When it comes to the probate process in Kentucky, real estate assets can play a significant role. Understanding the management and potential sale of real estate in probate is important for beneficiaries and executors.
Following the steps properly ensures a smooth and lawful resolution of real estate matters.
Inventory and appraisal
One step in handling real estate assets in Kentucky probate is to create an inventory of all the decedent’s property, including real estate. An appraisal may be necessary to determine the fair market value of the real estate.
Notification to beneficiaries
Beneficiaries receive notifications of the real estate assets included in the estate. They have the right to know about the management of the property and whether they might get it through a sale or transfer.
Debts and expenses
Before distributing real estate to beneficiaries or selling it, the estate must settle any outstanding debts, expenses or taxes associated with the property. This ensures a clear title and prevents complications later on.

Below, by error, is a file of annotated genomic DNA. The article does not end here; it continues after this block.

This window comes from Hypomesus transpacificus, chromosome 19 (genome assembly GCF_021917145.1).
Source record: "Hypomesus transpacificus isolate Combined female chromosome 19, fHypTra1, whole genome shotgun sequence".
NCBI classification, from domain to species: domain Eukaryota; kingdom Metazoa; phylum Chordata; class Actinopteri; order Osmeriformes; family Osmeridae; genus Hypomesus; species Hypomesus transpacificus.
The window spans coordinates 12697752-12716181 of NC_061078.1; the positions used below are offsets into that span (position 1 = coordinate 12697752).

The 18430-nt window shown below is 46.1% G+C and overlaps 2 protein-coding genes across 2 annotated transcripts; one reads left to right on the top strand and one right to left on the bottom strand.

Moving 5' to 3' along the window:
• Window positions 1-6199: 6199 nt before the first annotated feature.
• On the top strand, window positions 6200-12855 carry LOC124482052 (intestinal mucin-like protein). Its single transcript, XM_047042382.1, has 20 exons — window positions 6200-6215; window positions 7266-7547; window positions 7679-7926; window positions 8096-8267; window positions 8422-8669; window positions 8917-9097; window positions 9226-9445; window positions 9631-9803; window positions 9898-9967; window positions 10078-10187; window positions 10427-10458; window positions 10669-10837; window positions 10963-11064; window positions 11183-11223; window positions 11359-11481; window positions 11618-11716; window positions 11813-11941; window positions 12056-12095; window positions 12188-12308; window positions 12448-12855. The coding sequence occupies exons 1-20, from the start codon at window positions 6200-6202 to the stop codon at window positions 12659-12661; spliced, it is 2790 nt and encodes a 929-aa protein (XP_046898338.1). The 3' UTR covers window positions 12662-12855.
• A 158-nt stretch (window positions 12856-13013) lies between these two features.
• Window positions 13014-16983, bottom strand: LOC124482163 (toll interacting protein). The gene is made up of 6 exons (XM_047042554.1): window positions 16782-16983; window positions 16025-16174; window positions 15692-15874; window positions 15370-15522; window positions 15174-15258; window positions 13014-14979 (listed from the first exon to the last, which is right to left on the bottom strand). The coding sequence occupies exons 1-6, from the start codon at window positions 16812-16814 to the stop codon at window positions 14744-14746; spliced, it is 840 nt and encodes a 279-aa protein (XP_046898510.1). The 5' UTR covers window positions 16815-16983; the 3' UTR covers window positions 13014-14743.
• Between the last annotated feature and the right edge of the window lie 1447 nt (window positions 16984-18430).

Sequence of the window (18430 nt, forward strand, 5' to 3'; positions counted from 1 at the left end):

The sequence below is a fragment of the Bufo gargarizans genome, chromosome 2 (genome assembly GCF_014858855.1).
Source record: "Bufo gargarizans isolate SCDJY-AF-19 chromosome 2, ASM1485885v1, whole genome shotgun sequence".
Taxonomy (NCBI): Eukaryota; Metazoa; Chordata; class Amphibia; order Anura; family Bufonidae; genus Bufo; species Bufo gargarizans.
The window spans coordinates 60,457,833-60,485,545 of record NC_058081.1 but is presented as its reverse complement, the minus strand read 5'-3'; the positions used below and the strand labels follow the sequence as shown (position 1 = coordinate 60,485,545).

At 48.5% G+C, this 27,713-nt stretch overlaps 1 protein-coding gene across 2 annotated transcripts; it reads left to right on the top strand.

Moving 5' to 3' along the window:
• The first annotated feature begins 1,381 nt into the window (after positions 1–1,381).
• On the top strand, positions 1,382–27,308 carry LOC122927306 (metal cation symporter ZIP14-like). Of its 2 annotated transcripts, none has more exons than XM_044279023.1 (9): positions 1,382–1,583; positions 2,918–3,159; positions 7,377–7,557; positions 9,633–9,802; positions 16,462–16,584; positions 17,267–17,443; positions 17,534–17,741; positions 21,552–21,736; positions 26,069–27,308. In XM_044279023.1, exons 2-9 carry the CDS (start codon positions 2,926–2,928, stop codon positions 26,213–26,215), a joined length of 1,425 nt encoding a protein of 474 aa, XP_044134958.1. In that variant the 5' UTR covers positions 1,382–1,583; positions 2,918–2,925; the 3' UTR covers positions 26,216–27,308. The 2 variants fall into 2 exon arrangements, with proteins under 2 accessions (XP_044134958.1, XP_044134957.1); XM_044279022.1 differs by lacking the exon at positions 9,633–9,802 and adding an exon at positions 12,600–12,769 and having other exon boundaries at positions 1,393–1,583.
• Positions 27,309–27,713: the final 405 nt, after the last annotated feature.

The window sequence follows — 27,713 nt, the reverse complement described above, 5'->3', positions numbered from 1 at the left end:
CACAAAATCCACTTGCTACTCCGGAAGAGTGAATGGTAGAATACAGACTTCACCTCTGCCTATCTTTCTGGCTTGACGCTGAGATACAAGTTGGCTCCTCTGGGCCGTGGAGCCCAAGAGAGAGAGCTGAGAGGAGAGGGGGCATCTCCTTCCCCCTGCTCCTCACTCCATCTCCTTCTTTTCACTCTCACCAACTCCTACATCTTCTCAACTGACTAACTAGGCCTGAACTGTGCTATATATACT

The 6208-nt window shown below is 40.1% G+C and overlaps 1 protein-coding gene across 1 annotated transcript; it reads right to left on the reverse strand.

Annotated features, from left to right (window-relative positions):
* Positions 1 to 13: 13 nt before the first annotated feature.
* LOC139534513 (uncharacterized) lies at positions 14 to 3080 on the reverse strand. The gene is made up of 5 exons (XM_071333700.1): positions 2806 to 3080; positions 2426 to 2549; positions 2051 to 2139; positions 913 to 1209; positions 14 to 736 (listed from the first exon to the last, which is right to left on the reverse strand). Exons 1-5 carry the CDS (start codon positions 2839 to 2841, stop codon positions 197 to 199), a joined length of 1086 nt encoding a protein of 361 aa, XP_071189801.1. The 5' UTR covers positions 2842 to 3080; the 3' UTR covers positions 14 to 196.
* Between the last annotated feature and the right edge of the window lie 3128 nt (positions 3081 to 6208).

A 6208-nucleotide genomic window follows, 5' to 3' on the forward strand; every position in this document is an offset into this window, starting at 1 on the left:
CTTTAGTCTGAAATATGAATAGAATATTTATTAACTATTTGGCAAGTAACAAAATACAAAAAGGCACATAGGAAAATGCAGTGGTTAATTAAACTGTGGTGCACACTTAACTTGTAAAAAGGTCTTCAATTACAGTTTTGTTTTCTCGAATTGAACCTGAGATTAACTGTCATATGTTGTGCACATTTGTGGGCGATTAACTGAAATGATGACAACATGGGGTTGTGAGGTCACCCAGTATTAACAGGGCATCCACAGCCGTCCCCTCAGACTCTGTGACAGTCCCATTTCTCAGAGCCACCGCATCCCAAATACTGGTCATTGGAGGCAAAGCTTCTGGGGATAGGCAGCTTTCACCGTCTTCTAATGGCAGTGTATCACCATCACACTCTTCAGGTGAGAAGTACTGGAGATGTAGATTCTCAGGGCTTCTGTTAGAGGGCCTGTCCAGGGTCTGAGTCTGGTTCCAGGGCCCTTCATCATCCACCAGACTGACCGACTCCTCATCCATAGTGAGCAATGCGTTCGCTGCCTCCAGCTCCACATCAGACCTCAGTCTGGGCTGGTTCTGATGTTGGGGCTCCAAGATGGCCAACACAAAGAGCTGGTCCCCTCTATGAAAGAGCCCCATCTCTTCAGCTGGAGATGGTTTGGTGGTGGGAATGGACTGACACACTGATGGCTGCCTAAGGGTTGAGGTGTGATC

Sale of real estate
If the estate lacks sufficient cash to cover debts and expenses, or if the beneficiaries agree to sell the real estate, it can go on the market. The sale proceeds then help settle the estate’s financial obligations.
In some cases, selling real estate in Kentucky probate may require court approval. This typically happens when there are disputes among beneficiaries, or when the sale is necessary to pay off significant debts.
Distribution to beneficiaries
Sale proceeds cover debts, expenses and taxes. Any remaining funds go to the beneficiaries according to the decedent’s will or Kentucky’s intestate succession laws if there is no will.
About two-thirds of adults in the United States lack a will, which can complicate matters if they die. When people in Kentucky die without a will (intestate), their children and the children’s descendants generally have a strong claim to the estate.
Transfer of title
If the decedent wished for specific beneficiaries to get real estate, the title can transfer to their names. This transfer typically requires court approval to ensure that it aligns with the estate’s obligations and beneficiaries’ rights.
During the probate process, someone, usually the executor, needs to manage and maintain the real estate assets, including paying property taxes and insurance and addressing any necessary repairs or maintenance.